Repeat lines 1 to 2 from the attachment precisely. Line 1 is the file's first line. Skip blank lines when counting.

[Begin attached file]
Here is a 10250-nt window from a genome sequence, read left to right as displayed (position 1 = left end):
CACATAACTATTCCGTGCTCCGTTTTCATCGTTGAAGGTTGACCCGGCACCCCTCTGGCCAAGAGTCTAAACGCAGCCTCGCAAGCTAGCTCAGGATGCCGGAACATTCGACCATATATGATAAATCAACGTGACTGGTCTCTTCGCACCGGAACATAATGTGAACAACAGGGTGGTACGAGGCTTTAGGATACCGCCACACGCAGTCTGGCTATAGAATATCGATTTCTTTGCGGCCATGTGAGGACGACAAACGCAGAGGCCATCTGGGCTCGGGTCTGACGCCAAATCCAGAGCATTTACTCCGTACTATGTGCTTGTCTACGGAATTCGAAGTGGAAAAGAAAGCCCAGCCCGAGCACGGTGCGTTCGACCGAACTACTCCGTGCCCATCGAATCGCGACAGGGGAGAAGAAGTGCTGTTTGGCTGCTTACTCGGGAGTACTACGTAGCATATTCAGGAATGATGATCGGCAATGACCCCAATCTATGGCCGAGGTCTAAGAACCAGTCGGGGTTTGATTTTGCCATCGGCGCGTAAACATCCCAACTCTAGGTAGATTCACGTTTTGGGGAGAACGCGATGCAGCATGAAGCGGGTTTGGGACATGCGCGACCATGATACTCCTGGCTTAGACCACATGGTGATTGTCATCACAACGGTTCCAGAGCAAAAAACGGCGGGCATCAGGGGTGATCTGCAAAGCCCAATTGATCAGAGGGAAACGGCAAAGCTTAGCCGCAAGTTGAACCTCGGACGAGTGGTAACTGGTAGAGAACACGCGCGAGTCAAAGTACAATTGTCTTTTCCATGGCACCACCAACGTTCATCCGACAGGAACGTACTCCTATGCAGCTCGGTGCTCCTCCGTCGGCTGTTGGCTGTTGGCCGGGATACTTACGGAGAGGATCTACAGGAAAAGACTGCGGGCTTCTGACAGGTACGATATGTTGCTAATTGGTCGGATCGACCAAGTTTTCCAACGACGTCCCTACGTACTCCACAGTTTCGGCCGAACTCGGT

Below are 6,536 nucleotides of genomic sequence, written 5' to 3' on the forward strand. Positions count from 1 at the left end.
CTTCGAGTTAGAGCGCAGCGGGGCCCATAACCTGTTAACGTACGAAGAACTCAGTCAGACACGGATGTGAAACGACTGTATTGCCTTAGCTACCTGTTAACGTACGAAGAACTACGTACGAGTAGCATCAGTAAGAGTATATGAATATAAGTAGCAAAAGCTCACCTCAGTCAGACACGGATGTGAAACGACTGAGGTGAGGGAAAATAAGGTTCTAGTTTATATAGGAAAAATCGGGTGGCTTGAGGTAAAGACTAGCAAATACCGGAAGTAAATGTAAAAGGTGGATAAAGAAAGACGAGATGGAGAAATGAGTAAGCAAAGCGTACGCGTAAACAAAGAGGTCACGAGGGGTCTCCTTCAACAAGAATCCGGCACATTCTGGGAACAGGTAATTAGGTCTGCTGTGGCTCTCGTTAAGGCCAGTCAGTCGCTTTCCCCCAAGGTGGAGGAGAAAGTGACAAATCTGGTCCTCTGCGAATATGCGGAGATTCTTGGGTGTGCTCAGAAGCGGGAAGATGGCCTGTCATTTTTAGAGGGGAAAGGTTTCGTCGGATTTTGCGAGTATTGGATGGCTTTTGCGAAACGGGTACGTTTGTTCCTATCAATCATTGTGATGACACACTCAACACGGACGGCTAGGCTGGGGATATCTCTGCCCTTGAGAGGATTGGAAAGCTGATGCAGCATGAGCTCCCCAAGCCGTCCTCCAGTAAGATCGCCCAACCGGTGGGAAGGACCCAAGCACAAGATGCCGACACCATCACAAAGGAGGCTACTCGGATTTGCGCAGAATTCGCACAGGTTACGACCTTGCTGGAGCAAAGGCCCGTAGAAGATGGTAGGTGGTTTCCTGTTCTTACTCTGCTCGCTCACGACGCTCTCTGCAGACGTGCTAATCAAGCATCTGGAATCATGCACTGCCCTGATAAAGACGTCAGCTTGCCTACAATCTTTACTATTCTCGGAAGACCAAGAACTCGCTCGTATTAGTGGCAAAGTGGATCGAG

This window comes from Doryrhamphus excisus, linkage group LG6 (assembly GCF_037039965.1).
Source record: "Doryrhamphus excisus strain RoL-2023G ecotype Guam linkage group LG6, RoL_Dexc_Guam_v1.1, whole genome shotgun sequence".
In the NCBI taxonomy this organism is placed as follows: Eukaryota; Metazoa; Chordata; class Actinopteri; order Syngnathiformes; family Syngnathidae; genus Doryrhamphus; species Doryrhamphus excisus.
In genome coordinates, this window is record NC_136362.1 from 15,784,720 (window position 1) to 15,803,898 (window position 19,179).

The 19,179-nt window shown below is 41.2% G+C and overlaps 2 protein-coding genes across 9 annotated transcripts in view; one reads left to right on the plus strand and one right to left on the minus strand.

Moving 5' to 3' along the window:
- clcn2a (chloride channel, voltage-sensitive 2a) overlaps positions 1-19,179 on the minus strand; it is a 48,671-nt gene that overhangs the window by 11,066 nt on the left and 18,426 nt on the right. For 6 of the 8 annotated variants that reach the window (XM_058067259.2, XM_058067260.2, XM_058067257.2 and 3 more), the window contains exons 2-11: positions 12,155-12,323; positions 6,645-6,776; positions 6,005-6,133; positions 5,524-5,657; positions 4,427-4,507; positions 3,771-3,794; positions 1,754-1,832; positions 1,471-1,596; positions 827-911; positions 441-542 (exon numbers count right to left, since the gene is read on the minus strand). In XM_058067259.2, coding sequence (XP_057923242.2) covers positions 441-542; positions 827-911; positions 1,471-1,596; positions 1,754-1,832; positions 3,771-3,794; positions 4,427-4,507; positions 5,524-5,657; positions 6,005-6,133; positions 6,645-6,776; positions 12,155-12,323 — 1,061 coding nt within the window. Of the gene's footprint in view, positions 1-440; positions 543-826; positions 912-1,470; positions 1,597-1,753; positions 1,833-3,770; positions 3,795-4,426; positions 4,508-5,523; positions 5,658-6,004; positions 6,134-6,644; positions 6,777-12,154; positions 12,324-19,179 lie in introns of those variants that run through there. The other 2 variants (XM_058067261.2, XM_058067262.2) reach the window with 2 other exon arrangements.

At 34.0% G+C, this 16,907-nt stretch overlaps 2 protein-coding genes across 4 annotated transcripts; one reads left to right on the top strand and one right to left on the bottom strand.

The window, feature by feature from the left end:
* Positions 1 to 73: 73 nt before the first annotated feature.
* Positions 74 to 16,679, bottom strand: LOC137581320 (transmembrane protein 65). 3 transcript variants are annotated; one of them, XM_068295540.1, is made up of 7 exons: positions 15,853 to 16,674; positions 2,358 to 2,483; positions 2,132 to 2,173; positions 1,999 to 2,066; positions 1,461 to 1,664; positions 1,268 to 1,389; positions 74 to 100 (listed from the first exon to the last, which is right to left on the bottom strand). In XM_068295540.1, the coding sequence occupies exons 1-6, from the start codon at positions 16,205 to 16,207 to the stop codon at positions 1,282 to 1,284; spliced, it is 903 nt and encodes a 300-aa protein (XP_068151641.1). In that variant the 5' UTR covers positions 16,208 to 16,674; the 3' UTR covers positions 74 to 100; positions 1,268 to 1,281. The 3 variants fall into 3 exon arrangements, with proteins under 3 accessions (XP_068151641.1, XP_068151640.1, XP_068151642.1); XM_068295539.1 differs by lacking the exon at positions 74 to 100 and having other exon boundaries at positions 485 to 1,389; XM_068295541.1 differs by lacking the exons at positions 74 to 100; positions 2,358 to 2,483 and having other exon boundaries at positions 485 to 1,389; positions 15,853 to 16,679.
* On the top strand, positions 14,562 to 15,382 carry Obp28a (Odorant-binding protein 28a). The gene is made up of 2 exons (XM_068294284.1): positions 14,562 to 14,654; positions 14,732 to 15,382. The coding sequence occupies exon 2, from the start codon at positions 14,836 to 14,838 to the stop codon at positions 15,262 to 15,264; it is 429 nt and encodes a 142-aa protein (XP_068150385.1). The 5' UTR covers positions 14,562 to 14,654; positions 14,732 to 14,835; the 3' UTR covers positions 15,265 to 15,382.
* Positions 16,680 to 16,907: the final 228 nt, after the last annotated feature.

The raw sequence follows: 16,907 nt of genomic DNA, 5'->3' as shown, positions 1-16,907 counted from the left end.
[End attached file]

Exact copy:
Here is a 10250-nt window from a genome sequence, read left to right as displayed (position 1 = left end):
CACATAACTATTCCGTGCTCCGTTTTCATCGTTGAAGGTTGACCCGGCACCCCTCTGGCCAAGAGTCTAAACGCAGCCTCGCAAGCTAGCTCAGGATGCCGGAACATTCGACCATATATGATAAATCAACGTGACTGGTCTCTTCGCACCGGAACATAATGTGAACAACAGGGTGGTACGAGGCTTTAGGATACCGCCACACGCAGTCTGGCTATAGAATATCGATTTCTTTGCGGCCATGTGAGGACGACAAACGCAGAGGCCATCTGGGCTCGGGTCTGACGCCAAATCCAGAGCATTTACTCCGTACTATGTGCTTGTCTACGGAATTCGAAGTGGAAAAGAAAGCCCAGCCCGAGCACGGTGCGTTCGACCGAACTACTCCGTGCCCATCGAATCGCGACAGGGGAGAAGAAGTGCTGTTTGGCTGCTTACTCGGGAGTACTACGTAGCATATTCAGGAATGATGATCGGCAATGACCCCAATCTATGGCCGAGGTCTAAGAACCAGTCGGGGTTTGATTTTGCCATCGGCGCGTAAACATCCCAACTCTAGGTAGATTCACGTTTTGGGGAGAACGCGATGCAGCATGAAGCGGGTTTGGGACATGCGCGACCATGATACTCCTGGCTTAGACCACATGGTGATTGTCATCACAACGGTTCCAGAGCAAAAAACGGCGGGCATCAGGGGTGATCTGCAAAGCCCAATTGATCAGAGGGAAACGGCAAAGCTTAGCCGCAAGTTGAACCTCGGACGAGTGGTAACTGGTAGAGAACACGCGCGAGTCAAAGTACAATTGTCTTTTCCATGGCACCACCAACGTTCATCCGACAGGAACGTACTCCTATGCAGCTCGGTGCTCCTCCGTCGGCTGTTGGCTGTTGGCCGGGATACTTACGGAGAGGATCTACAGGAAAAGACTGCGGGCTTCTGACAGGTACGATATGTTGCTAATTGGTCGGATCGACCAAGTTTTCCAACGACGTCCCTACGTACTCCACAGTTTCGGCCGAACTCGGT